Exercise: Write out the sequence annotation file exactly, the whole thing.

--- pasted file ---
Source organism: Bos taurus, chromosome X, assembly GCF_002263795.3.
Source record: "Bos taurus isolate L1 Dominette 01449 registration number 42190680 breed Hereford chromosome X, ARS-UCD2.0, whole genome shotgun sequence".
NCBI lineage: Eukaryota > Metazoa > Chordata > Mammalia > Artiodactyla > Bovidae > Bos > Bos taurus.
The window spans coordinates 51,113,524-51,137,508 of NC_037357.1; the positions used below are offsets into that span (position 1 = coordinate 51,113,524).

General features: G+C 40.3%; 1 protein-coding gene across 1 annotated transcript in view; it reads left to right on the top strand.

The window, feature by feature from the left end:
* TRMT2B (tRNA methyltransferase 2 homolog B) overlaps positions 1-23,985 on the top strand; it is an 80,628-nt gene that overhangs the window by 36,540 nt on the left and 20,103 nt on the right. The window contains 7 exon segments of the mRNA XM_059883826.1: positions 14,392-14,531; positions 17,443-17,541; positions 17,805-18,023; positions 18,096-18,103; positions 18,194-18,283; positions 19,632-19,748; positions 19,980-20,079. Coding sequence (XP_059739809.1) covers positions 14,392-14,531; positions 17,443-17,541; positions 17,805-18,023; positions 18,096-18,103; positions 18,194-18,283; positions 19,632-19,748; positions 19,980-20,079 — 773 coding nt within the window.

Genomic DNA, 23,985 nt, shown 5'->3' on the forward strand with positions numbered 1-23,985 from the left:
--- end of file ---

Source organism: Bos taurus, chromosome X, assembly GCF_002263795.3.
Source record: "Bos taurus isolate L1 Dominette 01449 registration number 42190680 breed Hereford chromosome X, ARS-UCD2.0, whole genome shotgun sequence".
NCBI lineage: Eukaryota > Metazoa > Chordata > Mammalia > Artiodactyla > Bovidae > Bos > Bos taurus.
The window spans coordinates 51,113,524-51,137,508 of NC_037357.1; the positions used below are offsets into that span (position 1 = coordinate 51,113,524).

General features: G+C 40.3%; 1 protein-coding gene across 1 annotated transcript in view; it reads left to right on the top strand.

The window, feature by feature from the left end:
* TRMT2B (tRNA methyltransferase 2 homolog B) overlaps positions 1-23,985 on the top strand; it is an 80,628-nt gene that overhangs the window by 36,540 nt on the left and 20,103 nt on the right. The window contains 7 exon segments of the mRNA XM_059883826.1: positions 14,392-14,531; positions 17,443-17,541; positions 17,805-18,023; positions 18,096-18,103; positions 18,194-18,283; positions 19,632-19,748; positions 19,980-20,079. Coding sequence (XP_059739809.1) covers positions 14,392-14,531; positions 17,443-17,541; positions 17,805-18,023; positions 18,096-18,103; positions 18,194-18,283; positions 19,632-19,748; positions 19,980-20,079 — 773 coding nt within the window.

Genomic DNA, 23,985 nt, shown 5'->3' on the forward strand with positions numbered 1-23,985 from the left: